The last path to be filled with wood chip is ready, the edges are built with planks of wood from a dismantled fencing panel so today I could concentrate on the fruit cage. I’ve had this cage now for a good number of years and it needed sorting out. Some of the blackcurrant bushes were getting too old, they had to go. Blueberries are a super food, I like them and we put them on our porridge every morning so I bought a few new bushes. Early and late varieties and planted them in the cage. I already had some of them there.  Now I have two standard red gooseberries, a redcurrant, two white currants and a jostaberry. That is only a cutting, I haven’t had any fruit from it so I live in hope.

I’m always amazed how well the weeds grow – even though I thought I managed to pull them all out, they came back. I cleared them again. That done, I wanted to put pieces of wood all along the bottom. The netting is buried in the soil and pinned down but this is for extra security, in case some little bird or a mouse should find a gap to get in.

Spring is here, I just hope my Asian pear tree isn’t bursting into flower too soon – we might get some late frosts.

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2. MARCH

After the gales and downpours of the past few weeks it was quite pleasant today working in the sunshine. Blue skies and a gentle breeze, it was a welcome change. Fortunately I have done all my digging already so I could concentrate on maintenance. I managed to finish edging one path, ready for some more wood chip and then started clearing my large patch of raspberries, cutting them down. I usually do it in the autumn but I was too busy last year so left it for now. It will be interesting how they will fruit.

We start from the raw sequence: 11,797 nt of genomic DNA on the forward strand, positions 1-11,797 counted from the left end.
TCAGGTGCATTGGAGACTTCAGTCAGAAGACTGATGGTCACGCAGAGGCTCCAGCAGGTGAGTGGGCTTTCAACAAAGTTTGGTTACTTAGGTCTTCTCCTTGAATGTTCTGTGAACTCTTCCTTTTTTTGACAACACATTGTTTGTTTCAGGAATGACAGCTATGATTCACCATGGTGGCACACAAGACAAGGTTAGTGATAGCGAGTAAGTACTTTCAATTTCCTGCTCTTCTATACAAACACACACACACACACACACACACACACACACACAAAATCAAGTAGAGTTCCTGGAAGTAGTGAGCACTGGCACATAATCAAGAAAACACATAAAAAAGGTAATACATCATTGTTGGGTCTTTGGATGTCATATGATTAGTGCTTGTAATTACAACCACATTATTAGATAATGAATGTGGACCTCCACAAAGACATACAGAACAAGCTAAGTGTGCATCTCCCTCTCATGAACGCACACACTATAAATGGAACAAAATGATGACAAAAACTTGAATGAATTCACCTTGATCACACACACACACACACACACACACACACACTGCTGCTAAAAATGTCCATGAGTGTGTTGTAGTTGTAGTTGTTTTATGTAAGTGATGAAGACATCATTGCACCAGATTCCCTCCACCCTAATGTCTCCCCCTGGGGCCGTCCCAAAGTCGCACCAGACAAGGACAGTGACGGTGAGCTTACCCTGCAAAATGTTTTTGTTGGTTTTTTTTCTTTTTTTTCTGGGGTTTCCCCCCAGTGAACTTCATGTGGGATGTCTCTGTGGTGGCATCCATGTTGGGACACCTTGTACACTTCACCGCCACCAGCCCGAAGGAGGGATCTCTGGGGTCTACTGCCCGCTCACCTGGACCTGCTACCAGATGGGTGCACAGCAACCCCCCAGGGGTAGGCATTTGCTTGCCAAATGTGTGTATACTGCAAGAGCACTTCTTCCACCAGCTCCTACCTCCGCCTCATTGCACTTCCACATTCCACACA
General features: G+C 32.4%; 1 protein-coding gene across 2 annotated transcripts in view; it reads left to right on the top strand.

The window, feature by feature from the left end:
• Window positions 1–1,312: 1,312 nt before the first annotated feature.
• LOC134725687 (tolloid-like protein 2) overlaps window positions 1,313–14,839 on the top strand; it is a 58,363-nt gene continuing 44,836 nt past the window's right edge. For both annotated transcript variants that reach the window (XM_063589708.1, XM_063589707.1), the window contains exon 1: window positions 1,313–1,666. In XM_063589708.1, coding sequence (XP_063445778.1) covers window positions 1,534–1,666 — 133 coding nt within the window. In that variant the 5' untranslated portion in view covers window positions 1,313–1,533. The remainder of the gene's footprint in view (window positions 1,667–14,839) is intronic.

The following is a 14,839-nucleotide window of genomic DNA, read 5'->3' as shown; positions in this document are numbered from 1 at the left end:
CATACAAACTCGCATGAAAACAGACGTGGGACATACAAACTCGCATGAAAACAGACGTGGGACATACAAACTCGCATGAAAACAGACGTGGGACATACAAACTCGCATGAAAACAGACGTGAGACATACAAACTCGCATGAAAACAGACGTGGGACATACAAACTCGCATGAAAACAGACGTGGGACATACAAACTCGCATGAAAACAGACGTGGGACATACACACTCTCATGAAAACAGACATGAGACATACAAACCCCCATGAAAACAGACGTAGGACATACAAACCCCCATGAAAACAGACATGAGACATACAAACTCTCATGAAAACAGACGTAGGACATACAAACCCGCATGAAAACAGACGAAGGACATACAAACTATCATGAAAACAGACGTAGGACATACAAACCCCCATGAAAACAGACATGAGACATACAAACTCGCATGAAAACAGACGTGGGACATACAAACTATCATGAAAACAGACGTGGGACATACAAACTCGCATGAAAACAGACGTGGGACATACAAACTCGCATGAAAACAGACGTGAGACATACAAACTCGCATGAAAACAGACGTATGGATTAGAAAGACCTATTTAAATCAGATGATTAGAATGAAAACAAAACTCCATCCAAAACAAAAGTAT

I picked my first rhubarb, not the forced one but the very early one – must be the earliest yet.

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To finish the activities I planted quite a number of lettuce seedlings – iceberg type – in the greenhouses. They should be fine, it feels nice and warm inside. It’ll be nice to have a fresh crunchy lettuce again.

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Another day of work tomorrow, must finish the raspberries and then I will need lots of patience to wait with sowing some more seeds.

22. FEBRUARY

Another day, another upcycling done. I was offered some blue rubber chippings, the kind used in playgrounds; of course I accepted. It took just the two of us, Frank and myself, filling a few large sacks and a wheelie bin, then taking it to the allotment and the result is…

I didn’t mix this with the wood chip, these two paths are small and to the side but important to cover all the same, it stops the ground getting muddy.

That was the other day. Today was the day of harvesting the last of the leeks and as it wasn’t too wet I decided to dig the patch over. Good job done, it was quite easy and by getting this done all my digging is finished. I hope the leeks will do as well this year, they were tasty and lasted the whole winter.